BC Place Stadium was awash with glitter, gold, and colourful saris as Vancouver rolled out its red carpet for some of the biggest names in Indian cinema.
The who's who of Bollywood gathered for the inaugural Times of India Film Awards gala, the culmination of a three-day celebration of South Asian film, dance and music.
The weekend, however, was meant to serve a greater purpose than simply recognizing film stars and technical crews for their achievements, according to one Bollywood director.
"Our films are really about the audience base," Karan Johar told a news conference when it was first announced that Vancouver would host the movie awards. "When everybody calls them the diaspora audience ... I always say, 'They're much more Indian at heart than any of us are. They feel so much more attached to their roots."
The multimillion-dollar, taxpayer-funded awards weekend was money well spent for Richmond resident Jasbir Johal, who attended the awards gala with her family.
Ms. Johal was born in India and came to Canada in 1988. She grew up watching Bollywood with her mother in India and although she never got a chance to see some of the industry's biggest stars there, she said she was excited to share the glamour of Bollywood in Canada with her kids.
She said Saturday night's event goes beyond film awards and celebrity gossip because Bollywood has helped her Canadian-born daughters maintain a strong interest in their heritage.
"I'm so blessed," Ms. Johal said. "My children were born here ... [but] they still love to get involved in Indian culture. I think it's all because of media and TV shows and shows like this."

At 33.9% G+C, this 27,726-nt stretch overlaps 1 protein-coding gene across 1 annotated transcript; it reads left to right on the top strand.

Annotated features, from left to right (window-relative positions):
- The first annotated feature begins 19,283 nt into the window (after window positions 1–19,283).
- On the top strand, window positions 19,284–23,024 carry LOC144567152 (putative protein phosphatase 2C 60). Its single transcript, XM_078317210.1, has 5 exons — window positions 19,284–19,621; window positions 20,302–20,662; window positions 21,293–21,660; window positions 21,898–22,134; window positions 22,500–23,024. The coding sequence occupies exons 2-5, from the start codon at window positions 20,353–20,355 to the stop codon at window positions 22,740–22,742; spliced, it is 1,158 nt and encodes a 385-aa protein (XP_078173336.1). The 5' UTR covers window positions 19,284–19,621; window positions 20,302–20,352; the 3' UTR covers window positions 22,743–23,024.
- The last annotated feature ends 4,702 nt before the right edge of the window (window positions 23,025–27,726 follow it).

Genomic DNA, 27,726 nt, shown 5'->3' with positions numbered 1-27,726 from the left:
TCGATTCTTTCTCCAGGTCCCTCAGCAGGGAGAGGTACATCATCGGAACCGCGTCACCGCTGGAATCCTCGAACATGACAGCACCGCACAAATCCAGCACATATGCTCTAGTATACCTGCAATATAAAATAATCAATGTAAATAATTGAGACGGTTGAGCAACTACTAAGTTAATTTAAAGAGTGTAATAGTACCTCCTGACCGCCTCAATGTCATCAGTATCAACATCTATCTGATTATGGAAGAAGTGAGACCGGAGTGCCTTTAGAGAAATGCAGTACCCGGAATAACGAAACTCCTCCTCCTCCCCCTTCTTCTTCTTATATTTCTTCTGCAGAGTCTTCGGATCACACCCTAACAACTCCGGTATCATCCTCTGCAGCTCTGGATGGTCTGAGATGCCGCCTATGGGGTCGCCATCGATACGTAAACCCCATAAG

Braving the rain to snap photos, many fans offered opinions on who would win which awards.
While the show started on the infamous "Indian time" – more than 45 minutes late – the 40,000 attendees responded with high-pitched screams, whistles and applause as about 40 Bhangra dancers from Surrey, B.C., opened the night with a high-energy routine.
There were audible boos, however, when Premier Christy Clark first took the stage – though the crowd did warm up some as she spoke of future opportunities for Bollywood films in the province.
"Let's use this beautiful celebration of Indian film to continue to build bridges between us," Ms. Clark said. "More trade opportunities, more tourism, and definitely more of your movies right here in beautiful British Columbia."
Finance Minister Mike de Jong got some laughs from the crowd when he tried speaking Hindi and also for his attempt at performing a South Asian dance.
He joked that he was auditioning for a role in Bollywood because he never knew when he "might be in need of a job."
Awards were handed out in 14 main categories based on online votes from Hindi-film fans around the world. A number of critics' choice selections were also awarded to those who didn't win in the popular choice categories.
Host Ranbir Kapoor, who was introduced as "the heartthrob of millions, his awesomeness," took the stage with co-host Anushka Sharma in a glittery act.
None, however, could eclipse the star power of Shah Rukh Khan, who had the audience bursting into frenzied applause every time his image flashed on the jumbotron.
He gave a sweat-soaked performance that had the audience on their feet as the clock struck midnight, but still ended up losing out in the Best Actor category to Mr. Kapoor.
Barfi, a film about a deaf and mute man caught in a love triangle, won Best Picture, while the film's director, Anurag Basu, was also victorious in his category.
Priyanka Chopra won best actress for her work on the same film.
Perhaps the most quirky award – reserved for villains – went to the host's father, Rishi Kapoor. He won best actor in a negative role for the Indian action drama, Agneepath.